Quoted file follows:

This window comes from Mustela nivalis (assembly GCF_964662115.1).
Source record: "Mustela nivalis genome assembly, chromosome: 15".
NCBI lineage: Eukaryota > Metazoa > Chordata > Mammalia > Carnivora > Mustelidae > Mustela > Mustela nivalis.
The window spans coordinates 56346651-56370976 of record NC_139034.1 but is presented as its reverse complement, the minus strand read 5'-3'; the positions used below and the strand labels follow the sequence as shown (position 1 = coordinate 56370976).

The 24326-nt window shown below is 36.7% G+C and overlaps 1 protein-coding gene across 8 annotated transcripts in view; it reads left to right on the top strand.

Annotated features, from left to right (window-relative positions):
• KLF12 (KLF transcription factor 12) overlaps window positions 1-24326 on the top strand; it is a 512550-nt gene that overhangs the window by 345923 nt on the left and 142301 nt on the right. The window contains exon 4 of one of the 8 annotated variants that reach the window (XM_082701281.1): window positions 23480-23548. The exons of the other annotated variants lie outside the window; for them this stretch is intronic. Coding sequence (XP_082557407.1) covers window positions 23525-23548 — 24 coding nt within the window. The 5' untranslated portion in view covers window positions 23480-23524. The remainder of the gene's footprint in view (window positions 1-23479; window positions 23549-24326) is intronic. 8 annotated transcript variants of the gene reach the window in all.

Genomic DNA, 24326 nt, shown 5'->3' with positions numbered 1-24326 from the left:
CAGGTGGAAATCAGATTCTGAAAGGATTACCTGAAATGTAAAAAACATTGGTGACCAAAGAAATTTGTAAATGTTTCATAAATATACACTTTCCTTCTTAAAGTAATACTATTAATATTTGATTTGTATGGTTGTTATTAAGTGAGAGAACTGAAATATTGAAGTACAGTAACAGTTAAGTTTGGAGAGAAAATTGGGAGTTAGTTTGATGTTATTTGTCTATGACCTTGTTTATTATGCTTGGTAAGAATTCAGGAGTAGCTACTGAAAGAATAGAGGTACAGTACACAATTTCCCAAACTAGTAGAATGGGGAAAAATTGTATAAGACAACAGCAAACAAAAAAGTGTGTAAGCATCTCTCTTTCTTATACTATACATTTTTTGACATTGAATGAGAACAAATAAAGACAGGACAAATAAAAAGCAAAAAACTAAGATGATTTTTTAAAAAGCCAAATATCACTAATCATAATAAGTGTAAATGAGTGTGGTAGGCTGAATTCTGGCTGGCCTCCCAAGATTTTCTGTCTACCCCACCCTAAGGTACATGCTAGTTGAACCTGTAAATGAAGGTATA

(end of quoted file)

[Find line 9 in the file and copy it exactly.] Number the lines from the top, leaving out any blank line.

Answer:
CAGGTGGAAATCAGATTCTGAAAGGATTACCTGAAATGTAAAAAACATTGGTGACCAAAGAAATTTGTAAATGTTTCATAAATATACACTTTCCTTCTTAAAGTAATACTATTAATATTTGATTTGTATGGTTGTTATTAAGTGAGAGAACTGAAATATTGAAGTACAGTAACAGTTAAGTTTGGAGAGAAAATTGGGAGTTAGTTTGATGTTATTTGTCTATGACCTTGTTTATTATGCTTGGTAAGAATTCAGGAGTAGCTACTGAAAGAATAGAGGTACAGTACACAATTTCCCAAACTAGTAGAATGGGGAAAAATTGTATAAGACAACAGCAAACAAAAAAGTGTGTAAGCATCTCTCTTTCTTATACTATACATTTTTTGACATTGAATGAGAACAAATAAAGACAGGACAAATAAAAAGCAAAAAACTAAGATGATTTTTTAAAAAGCCAAATATCACTAATCATAATAAGTGTAAATGAGTGTGGTAGGCTGAATTCTGGCTGGCCTCCCAAGATTTTCTGTCTACCCCACCCTAAGGTACATGCTAGTTGAACCTGTAAATGAAGGTATA